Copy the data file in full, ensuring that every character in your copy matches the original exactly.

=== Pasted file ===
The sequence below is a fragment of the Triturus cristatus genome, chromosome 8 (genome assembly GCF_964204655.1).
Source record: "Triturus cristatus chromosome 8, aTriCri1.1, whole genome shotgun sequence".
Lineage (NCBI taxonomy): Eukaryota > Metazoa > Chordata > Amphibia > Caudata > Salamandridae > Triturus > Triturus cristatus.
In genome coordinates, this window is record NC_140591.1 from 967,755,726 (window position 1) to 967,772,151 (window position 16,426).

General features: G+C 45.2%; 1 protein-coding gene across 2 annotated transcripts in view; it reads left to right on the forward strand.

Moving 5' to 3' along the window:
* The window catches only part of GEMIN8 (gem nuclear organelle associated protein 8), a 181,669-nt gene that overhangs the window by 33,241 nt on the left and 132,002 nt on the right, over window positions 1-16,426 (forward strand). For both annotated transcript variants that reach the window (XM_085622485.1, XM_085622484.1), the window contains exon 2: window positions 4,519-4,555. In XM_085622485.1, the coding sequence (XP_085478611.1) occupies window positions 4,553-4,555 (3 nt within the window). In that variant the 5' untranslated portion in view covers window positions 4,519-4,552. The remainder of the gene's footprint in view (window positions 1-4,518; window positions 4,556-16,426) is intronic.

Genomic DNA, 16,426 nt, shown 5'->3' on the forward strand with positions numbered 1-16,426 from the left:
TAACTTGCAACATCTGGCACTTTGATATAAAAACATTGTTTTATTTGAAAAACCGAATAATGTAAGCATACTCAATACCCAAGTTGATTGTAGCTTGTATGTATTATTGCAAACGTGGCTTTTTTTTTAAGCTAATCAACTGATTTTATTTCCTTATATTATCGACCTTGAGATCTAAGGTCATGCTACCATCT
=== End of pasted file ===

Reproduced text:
The sequence below is a fragment of the Triturus cristatus genome, chromosome 8 (genome assembly GCF_964204655.1).
Source record: "Triturus cristatus chromosome 8, aTriCri1.1, whole genome shotgun sequence".
Lineage (NCBI taxonomy): Eukaryota > Metazoa > Chordata > Amphibia > Caudata > Salamandridae > Triturus > Triturus cristatus.
In genome coordinates, this window is record NC_140591.1 from 967,755,726 (window position 1) to 967,772,151 (window position 16,426).

General features: G+C 45.2%; 1 protein-coding gene across 2 annotated transcripts in view; it reads left to right on the forward strand.

Moving 5' to 3' along the window:
* The window catches only part of GEMIN8 (gem nuclear organelle associated protein 8), a 181,669-nt gene that overhangs the window by 33,241 nt on the left and 132,002 nt on the right, over window positions 1-16,426 (forward strand). For both annotated transcript variants that reach the window (XM_085622485.1, XM_085622484.1), the window contains exon 2: window positions 4,519-4,555. In XM_085622485.1, the coding sequence (XP_085478611.1) occupies window positions 4,553-4,555 (3 nt within the window). In that variant the 5' untranslated portion in view covers window positions 4,519-4,552. The remainder of the gene's footprint in view (window positions 1-4,518; window positions 4,556-16,426) is intronic.

Genomic DNA, 16,426 nt, shown 5'->3' on the forward strand with positions numbered 1-16,426 from the left:
TAACTTGCAACATCTGGCACTTTGATATAAAAACATTGTTTTATTTGAAAAACCGAATAATGTAAGCATACTCAATACCCAAGTTGATTGTAGCTTGTATGTATTATTGCAAACGTGGCTTTTTTTTTAAGCTAATCAACTGATTTTATTTCCTTATATTATCGACCTTGAGATCTAAGGTCATGCTACCATCT